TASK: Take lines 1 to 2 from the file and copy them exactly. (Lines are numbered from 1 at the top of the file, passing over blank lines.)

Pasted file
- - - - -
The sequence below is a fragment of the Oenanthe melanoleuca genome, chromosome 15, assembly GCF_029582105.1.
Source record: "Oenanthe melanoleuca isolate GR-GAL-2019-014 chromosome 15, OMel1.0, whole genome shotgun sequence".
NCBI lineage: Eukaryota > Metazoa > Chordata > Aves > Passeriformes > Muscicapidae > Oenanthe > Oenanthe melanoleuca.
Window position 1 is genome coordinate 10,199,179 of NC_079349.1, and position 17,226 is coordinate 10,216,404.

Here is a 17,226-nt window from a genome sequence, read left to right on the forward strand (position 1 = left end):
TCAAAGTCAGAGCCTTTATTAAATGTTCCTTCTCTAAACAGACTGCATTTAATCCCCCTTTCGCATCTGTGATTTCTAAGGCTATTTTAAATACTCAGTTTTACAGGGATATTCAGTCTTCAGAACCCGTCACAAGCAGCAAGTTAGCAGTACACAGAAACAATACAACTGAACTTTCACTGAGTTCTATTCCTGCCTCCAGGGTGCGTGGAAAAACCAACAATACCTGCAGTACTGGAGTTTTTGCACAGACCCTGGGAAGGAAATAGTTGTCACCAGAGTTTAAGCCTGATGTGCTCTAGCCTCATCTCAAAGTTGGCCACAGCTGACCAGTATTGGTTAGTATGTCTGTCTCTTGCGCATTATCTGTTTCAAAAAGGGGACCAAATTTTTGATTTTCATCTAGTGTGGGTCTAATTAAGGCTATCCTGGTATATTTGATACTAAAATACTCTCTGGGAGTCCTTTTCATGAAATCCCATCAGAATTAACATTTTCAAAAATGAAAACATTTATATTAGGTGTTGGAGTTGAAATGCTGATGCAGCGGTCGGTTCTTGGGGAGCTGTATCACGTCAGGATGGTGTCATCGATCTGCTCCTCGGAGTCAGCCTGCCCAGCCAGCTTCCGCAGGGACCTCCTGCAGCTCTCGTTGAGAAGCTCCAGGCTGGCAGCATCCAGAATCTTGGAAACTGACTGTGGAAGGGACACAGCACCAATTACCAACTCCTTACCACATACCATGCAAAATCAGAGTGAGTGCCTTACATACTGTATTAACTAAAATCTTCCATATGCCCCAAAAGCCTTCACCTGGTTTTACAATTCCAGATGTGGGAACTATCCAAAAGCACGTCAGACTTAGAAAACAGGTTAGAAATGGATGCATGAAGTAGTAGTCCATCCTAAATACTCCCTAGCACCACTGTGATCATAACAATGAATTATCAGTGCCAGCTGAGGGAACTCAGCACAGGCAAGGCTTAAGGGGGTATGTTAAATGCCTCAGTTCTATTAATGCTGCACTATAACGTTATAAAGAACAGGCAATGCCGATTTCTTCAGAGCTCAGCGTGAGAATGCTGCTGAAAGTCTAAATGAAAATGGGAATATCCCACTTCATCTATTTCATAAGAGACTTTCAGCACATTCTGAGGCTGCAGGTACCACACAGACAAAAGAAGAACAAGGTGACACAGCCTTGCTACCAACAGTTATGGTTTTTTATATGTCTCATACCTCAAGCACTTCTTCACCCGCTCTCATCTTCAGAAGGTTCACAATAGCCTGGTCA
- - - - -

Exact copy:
The sequence below is a fragment of the Oenanthe melanoleuca genome, chromosome 15, assembly GCF_029582105.1.
Source record: "Oenanthe melanoleuca isolate GR-GAL-2019-014 chromosome 15, OMel1.0, whole genome shotgun sequence".